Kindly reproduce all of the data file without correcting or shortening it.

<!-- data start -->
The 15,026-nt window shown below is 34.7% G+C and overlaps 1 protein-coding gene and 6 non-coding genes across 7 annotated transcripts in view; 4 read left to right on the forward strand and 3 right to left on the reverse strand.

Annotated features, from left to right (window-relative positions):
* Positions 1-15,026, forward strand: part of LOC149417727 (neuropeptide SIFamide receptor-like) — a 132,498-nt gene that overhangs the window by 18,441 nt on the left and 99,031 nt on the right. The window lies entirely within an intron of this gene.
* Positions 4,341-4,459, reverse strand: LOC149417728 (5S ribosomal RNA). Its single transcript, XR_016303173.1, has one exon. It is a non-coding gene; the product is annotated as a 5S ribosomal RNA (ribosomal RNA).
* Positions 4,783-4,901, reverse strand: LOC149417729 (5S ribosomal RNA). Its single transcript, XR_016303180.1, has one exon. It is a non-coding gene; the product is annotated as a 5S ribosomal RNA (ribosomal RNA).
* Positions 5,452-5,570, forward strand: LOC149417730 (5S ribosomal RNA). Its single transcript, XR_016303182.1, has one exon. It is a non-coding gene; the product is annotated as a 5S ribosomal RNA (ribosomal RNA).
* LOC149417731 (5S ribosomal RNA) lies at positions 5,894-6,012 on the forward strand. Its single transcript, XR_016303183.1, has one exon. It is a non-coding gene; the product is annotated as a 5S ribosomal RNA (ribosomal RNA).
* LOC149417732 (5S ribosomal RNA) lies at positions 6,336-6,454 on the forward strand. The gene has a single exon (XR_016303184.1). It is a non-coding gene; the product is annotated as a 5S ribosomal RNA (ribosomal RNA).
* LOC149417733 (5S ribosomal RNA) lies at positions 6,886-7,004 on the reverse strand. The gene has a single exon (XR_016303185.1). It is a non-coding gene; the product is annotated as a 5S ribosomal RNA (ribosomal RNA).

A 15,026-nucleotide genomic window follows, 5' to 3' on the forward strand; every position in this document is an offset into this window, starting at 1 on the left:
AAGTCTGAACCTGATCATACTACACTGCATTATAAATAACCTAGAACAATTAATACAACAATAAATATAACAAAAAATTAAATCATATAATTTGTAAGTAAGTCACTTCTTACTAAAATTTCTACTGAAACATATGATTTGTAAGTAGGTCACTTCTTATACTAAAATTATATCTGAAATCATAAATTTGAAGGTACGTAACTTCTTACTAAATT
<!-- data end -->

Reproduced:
The 15,026-nt window shown below is 34.7% G+C and overlaps 1 protein-coding gene and 6 non-coding genes across 7 annotated transcripts in view; 4 read left to right on the forward strand and 3 right to left on the reverse strand.

Annotated features, from left to right (window-relative positions):
* Positions 1-15,026, forward strand: part of LOC149417727 (neuropeptide SIFamide receptor-like) — a 132,498-nt gene that overhangs the window by 18,441 nt on the left and 99,031 nt on the right. The window lies entirely within an intron of this gene.
* Positions 4,341-4,459, reverse strand: LOC149417728 (5S ribosomal RNA). Its single transcript, XR_016303173.1, has one exon. It is a non-coding gene; the product is annotated as a 5S ribosomal RNA (ribosomal RNA).
* Positions 4,783-4,901, reverse strand: LOC149417729 (5S ribosomal RNA). Its single transcript, XR_016303180.1, has one exon. It is a non-coding gene; the product is annotated as a 5S ribosomal RNA (ribosomal RNA).
* Positions 5,452-5,570, forward strand: LOC149417730 (5S ribosomal RNA). Its single transcript, XR_016303182.1, has one exon. It is a non-coding gene; the product is annotated as a 5S ribosomal RNA (ribosomal RNA).
* LOC149417731 (5S ribosomal RNA) lies at positions 5,894-6,012 on the forward strand. Its single transcript, XR_016303183.1, has one exon. It is a non-coding gene; the product is annotated as a 5S ribosomal RNA (ribosomal RNA).
* LOC149417732 (5S ribosomal RNA) lies at positions 6,336-6,454 on the forward strand. The gene has a single exon (XR_016303184.1). It is a non-coding gene; the product is annotated as a 5S ribosomal RNA (ribosomal RNA).
* LOC149417733 (5S ribosomal RNA) lies at positions 6,886-7,004 on the reverse strand. The gene has a single exon (XR_016303185.1). It is a non-coding gene; the product is annotated as a 5S ribosomal RNA (ribosomal RNA).

A 15,026-nucleotide genomic window follows, 5' to 3' on the forward strand; every position in this document is an offset into this window, starting at 1 on the left:
AAGTCTGAACCTGATCATACTACACTGCATTATAAATAACCTAGAACAATTAATACAACAATAAATATAACAAAAAATTAAATCATATAATTTGTAAGTAAGTCACTTCTTACTAAAATTTCTACTGAAACATATGATTTGTAAGTAGGTCACTTCTTATACTAAAATTATATCTGAAATCATAAATTTGAAGGTACGTAACTTCTTACTAAATT